4 tips for finding and working with a financial planner during a recession

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A recession is not the time to panic about your finances, and if you’re feeling emotional when it comes to your money, a financial planner may be able to help you feel better prepared. Making quick decisions based on market volatility could be a recipe for disaster, and it’s important to remain unbiased, but that’s easier said than done. Financial planners have both the experience and the knowledge to help you plan ahead, so you can have confidence in how you will handle any potential recession.

Find a fiduciary

When we use the word fiduciary in the world of finance, we mean that the professional handling your money must put your interests (the client) above their own financial interests. This encompasses many things, but most often means that the advisor or planner does not receive commissions based on the products they recommend to a client, that they disclose any potential conflicts of interest, and that they offer several options for each client after assessing their goals and risk tolerance.

When looking for a financial advisor, it’s easy to find one with a fiduciary duty, as many organizations require a fiduciary duty for that planner, advisor, or firm to hold the title. If a company is registered with the SEC, it is a fiduciary, and if a person holds a CERTIFIED FINANCIAL PLANNER™ professional designation, they are also fulfilling a fiduciary duty. You can check the credentials on the SEC or CFP board websites.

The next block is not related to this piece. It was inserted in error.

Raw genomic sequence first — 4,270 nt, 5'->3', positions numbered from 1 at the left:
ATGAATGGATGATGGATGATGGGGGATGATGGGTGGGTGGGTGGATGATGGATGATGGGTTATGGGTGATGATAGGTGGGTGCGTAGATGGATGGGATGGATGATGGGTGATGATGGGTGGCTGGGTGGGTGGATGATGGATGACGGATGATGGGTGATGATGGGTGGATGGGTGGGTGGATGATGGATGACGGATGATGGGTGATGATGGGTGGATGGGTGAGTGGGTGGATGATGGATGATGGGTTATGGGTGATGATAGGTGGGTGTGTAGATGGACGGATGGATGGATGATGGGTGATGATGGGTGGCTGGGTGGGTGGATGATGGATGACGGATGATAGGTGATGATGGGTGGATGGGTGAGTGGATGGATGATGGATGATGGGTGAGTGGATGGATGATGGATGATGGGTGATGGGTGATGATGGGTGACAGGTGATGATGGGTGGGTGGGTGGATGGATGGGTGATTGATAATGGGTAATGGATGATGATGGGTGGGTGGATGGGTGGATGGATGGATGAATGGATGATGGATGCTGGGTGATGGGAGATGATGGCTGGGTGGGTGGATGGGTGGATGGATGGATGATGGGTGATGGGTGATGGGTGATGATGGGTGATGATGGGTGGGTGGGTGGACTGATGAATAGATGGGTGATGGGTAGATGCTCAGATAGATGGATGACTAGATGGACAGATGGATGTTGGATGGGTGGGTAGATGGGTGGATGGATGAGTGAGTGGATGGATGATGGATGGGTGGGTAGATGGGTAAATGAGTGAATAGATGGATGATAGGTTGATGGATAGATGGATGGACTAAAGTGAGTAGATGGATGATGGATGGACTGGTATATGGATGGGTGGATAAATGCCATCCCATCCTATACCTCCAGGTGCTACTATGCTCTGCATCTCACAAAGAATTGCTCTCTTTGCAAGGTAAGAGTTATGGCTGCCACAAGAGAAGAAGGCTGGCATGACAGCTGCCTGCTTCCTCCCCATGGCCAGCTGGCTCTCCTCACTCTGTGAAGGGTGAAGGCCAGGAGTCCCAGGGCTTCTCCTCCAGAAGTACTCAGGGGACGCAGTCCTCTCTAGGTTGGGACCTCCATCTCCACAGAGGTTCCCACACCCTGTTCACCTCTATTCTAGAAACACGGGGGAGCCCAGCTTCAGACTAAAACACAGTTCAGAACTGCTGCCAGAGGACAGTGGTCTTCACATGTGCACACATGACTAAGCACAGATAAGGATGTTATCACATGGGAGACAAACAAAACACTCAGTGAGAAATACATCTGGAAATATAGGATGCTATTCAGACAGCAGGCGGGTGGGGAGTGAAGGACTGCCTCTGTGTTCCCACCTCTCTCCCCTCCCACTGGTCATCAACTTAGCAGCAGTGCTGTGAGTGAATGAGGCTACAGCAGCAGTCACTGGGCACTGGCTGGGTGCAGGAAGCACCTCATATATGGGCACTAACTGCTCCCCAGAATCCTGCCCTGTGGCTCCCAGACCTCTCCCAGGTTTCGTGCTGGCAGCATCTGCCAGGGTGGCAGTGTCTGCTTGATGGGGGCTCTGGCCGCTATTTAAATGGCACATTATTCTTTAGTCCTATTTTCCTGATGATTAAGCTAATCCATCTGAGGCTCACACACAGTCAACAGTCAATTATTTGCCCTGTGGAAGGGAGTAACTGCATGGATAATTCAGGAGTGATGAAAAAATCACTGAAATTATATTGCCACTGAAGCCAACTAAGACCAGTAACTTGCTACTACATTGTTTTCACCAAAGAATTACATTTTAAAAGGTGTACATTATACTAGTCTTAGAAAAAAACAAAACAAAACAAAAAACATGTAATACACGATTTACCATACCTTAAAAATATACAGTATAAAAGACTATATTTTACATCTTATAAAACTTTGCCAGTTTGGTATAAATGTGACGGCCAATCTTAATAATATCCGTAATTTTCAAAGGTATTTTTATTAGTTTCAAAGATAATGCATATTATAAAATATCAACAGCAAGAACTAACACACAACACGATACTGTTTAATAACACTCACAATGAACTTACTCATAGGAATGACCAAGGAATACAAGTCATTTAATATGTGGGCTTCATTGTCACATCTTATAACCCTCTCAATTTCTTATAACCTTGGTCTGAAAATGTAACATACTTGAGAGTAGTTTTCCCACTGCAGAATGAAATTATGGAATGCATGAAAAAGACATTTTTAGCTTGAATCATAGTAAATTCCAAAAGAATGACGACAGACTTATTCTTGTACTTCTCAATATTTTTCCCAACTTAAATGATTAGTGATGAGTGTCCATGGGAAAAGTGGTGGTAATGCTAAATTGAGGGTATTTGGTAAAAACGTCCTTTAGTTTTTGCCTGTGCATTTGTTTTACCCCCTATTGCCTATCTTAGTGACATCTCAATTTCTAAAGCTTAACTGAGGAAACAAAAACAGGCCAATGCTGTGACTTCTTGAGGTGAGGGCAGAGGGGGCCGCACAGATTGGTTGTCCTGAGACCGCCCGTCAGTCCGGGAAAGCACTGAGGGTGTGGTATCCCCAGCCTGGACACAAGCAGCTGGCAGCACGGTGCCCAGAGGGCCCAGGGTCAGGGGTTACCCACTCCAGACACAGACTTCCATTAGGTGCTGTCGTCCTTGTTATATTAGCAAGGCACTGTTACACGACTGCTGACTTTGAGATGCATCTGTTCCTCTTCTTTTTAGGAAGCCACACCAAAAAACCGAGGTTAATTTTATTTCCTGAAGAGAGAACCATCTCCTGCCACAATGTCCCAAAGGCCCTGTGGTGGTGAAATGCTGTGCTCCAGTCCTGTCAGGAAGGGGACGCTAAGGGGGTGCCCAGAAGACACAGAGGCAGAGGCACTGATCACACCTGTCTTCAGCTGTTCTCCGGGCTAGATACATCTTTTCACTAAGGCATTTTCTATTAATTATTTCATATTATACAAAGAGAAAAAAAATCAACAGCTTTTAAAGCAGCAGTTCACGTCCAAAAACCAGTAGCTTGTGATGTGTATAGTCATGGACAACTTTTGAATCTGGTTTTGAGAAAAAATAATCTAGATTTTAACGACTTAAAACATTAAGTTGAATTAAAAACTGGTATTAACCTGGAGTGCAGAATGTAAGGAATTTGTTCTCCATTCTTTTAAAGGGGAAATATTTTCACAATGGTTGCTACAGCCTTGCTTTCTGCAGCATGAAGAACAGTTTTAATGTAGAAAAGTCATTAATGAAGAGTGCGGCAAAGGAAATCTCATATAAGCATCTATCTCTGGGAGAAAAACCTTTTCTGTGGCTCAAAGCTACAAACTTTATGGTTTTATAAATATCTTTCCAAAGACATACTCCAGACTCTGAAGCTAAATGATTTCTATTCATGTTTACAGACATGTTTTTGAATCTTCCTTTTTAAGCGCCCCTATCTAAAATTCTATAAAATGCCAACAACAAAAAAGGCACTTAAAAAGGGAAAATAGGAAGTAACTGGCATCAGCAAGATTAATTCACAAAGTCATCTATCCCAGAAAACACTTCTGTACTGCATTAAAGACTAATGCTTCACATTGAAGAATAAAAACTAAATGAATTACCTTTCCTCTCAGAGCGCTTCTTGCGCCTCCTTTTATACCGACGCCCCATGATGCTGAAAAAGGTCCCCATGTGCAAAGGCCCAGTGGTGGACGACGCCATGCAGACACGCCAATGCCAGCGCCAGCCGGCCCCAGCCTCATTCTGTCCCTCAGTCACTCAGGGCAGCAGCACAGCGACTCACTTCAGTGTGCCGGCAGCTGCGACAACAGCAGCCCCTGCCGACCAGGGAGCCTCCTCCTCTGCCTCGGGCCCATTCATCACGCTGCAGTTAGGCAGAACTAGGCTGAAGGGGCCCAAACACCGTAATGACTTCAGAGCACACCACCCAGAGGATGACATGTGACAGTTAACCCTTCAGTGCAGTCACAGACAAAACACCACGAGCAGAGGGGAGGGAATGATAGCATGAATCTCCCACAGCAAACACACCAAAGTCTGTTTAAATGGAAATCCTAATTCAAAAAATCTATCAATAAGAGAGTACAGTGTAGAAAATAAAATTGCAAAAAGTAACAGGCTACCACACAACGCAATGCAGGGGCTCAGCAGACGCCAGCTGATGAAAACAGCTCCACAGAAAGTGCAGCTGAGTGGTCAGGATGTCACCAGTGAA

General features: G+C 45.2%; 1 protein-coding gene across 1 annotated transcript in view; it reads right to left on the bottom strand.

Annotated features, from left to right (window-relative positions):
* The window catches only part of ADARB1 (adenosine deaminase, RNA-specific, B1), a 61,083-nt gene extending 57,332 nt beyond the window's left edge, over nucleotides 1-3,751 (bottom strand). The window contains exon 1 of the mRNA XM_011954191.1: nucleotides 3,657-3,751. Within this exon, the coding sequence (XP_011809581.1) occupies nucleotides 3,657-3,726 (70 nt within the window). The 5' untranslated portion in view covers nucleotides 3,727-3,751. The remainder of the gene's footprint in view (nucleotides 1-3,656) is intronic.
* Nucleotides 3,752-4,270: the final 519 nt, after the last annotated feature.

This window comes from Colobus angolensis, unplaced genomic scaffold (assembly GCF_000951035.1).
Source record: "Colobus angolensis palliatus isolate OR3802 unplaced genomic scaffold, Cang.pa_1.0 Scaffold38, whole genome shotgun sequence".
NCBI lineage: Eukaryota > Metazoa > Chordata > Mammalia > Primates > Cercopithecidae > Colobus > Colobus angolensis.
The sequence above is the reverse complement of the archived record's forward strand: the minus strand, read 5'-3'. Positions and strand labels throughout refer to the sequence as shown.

Understand how advisors charge

Not all advisors are the same. Understanding how advisors charge is helpful when looking for an advisor or financial planner. Some are paid advisors who charge either a percentage of your assets or an hourly fee for managing your money and providing financial planning services. Others earn product commissions, which means that when they earn a commission on a product, they do not provide fiduciary duty during that time. Advisors may also work in groups, such as in an RIA where several representatives of individual investment advisors work within the same firm. There are also robo-advisors, but you might not get the same level of insight you would get with a human.

Refine the process

When you’ve selected a few planners or advisors, it’s time to fine-tune the process. Do planners have a minimum account? What services are included? Do they work with a team that includes other finance professionals, such as accountants or insurance agents? Before choosing the right planner for you, you will need an expectation of the comprehensive services you will receive, how often you will meet, and how the relationship might evolve over the years. Make sure you are comfortable with how often the planner communicates with you, especially when the market might be down.

Get your questions answered

The goal of finding the right financial advisor for you is to find one that you are comfortable with over the long term. Good communication and ensuring that your planner listens to your concerns and answers your questions is part of this long-term relationship. When interviewing potential planners, ask lots of questions – from how they manage your portfolio during a recession to how often you’ll change your asset allocation throughout the relationship. Express any concerns you may have about the markets, your money, your future and see how they deal with these issues. If you find that the counselor is just brushing off your worries, that’s a sign that they may not be right for you.

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